By Carl Jean Baptiste, Esq., Alison Lutich, Esq., and Mallory Regenbogen, Esq. 

The federal “No Surprises” Act protects patients against unexpected balance billing for emergency and non-emergency care in specific circumstances. It became effective Jan. 1, 2022. Here’s what you need to know.

Who Does the Act Protect?

The balance billing protections apply to patients enrolled in private or commercial health coverage, such as:

  • Employment-based group health plans (both self- and fully-insured) 
  • Individual or group health plans on or outside federal or state-based exchanges 
  • Federal Employee Health Benefit health plans 
  • Non-federal governmental plans sponsored by state and local government employers
  • Certain church plans with IRS jurisdiction 
  • Student health insurance coverage

Who Does the Act Not Protect?

Beneficiaries enrolled in Medicare, Medicaid, Indian Health Services, Veterans Affairs Health Care, TRICARE, Short-term limited duration insurance 

What are the Balance Billing Protections?

They apply in three scenarios — only one involves non-emergency services:

  • A person receives covered emergency services from an out-of-network provider or out-of-network emergency facility;
  • A person receives covered air ambulance services provided by an out-of-network provider of air ambulance services; or
  • A person receives covered non-emergency services from an out-of-network provider delivered as part of a visit to an in-network health care facility.

Protected Non-Emergency Services

An out-of-network provider may not balance bill for non-emergency services that are part of a visit to an in-network facility. These services include equipment and devices, imaging, lab, preoperative and post-operative, and telemedicine.

Protected Non-Emergency Ancillary Services

Certain ancillary services are always subject to balance billing protection, and patients may never be balance-billed for the following:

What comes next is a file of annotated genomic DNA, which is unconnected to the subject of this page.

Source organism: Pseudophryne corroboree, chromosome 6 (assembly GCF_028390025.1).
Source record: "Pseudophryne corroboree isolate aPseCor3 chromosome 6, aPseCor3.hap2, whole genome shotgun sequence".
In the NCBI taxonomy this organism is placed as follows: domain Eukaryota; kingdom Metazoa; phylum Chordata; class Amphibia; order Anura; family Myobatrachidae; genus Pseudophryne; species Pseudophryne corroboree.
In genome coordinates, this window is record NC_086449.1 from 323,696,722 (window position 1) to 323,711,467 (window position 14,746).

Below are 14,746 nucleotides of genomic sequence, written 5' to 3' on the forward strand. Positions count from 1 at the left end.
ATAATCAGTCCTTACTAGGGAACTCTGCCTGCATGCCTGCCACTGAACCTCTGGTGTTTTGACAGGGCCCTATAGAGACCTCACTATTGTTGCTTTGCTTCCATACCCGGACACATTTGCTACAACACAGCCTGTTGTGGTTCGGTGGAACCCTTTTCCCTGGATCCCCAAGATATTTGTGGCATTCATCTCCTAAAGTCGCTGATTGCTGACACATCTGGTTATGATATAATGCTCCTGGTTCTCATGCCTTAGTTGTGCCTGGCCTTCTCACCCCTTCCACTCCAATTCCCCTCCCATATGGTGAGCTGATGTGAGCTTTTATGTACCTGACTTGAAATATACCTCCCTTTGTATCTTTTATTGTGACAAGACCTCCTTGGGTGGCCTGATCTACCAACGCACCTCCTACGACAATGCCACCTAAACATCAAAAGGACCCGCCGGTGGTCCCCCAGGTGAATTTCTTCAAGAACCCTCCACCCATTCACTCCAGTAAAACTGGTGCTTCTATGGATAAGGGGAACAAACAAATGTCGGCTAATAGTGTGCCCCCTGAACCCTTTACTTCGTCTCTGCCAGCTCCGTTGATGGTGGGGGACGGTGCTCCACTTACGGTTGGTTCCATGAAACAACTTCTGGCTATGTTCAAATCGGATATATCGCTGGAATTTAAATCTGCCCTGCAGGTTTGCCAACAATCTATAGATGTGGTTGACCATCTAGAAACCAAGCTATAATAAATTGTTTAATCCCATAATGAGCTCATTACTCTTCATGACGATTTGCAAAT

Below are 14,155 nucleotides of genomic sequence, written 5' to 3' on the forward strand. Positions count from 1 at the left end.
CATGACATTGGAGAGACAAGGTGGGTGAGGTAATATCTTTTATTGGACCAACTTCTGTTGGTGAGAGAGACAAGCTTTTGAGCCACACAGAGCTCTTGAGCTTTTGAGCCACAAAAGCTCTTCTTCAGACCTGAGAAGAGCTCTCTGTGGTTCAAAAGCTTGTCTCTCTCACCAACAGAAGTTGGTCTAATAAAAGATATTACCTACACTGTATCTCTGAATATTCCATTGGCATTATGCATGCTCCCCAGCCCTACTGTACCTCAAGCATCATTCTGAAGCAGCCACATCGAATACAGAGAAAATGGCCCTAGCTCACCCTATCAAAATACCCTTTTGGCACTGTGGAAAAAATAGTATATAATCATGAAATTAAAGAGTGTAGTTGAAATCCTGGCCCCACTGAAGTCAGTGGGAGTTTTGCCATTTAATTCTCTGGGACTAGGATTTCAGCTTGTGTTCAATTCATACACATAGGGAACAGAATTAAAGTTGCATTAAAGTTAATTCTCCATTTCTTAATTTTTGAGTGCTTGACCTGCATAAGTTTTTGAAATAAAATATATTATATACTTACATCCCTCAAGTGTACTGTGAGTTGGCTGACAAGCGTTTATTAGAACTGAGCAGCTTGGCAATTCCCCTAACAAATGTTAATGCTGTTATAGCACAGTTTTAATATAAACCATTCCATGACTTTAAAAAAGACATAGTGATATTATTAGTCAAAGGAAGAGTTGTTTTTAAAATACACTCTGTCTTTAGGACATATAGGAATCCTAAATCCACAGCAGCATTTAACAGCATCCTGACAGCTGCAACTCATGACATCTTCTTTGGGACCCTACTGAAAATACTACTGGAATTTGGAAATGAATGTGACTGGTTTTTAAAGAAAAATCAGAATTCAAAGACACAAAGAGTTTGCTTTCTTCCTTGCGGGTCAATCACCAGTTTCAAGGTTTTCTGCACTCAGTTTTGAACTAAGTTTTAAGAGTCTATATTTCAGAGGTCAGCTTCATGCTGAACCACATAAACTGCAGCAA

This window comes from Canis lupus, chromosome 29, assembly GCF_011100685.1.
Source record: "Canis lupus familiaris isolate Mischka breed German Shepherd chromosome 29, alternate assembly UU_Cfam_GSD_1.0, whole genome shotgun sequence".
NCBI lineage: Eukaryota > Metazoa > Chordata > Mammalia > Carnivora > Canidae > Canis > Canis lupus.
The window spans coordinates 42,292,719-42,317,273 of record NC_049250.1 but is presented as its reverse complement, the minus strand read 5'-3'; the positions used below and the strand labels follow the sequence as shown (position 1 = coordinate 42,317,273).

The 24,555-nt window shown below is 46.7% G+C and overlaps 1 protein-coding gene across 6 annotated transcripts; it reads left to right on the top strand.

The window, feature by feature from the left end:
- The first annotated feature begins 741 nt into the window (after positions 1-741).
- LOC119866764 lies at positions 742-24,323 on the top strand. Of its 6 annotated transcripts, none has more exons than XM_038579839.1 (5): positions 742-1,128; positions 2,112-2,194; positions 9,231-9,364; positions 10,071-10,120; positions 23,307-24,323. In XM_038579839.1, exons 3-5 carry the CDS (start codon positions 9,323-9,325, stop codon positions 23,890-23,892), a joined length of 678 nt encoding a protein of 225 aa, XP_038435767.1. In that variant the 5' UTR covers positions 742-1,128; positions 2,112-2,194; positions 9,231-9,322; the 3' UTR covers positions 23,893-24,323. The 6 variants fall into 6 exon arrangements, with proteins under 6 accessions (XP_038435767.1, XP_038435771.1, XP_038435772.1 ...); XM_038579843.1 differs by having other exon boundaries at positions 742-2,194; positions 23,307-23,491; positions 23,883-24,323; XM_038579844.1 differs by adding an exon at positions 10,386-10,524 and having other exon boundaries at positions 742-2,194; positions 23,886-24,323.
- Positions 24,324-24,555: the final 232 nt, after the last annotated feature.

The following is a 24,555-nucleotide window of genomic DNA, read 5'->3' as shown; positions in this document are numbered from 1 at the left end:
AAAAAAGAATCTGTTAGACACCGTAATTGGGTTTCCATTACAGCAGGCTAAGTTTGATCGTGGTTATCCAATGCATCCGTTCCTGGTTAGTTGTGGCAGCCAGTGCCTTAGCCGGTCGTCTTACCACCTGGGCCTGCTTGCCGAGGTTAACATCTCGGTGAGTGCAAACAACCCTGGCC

• Items/services related to emergency medicine, anesthesiology, pathology, radiology, and neonatology
  • Items and services provided by assistant surgeons, hospitalists, and intensivists
  • Diagnostic services, including radiology and lab
  • Items and services provided by an out-of-network provider when there is no in-network provider who can provide the service at the in-network facility

Notice and Consent Exception 

Out-of-network providers may seek written consent from individuals to voluntarily waive their protections against balance billing for certain post-stabilization services or non-ancillary, non-emergency services. Protections for ancillary services cannot be waived.

Specifically, the exception applies to post-stabilization services when an individual has been stabilized and is receiving outpatient observation services or an inpatient or outpatient stay related to the emergency visit.

Notice and Consent Exception — When Can It Be Used?

  • Patient is stable enough to travel to an available in-network provider or facility without using emergency or medical transport;
  • Patient is in a condition where they can receive information and give informed consent (as determined by the treating provider);
  • Provider/facility provides written notice about the balance billing protections and patient signs consent form waiving such protections; and
  • All state laws are satisfied, including those that restrict balance billing

Provider’s Obligations When Balance Billing Protections Apply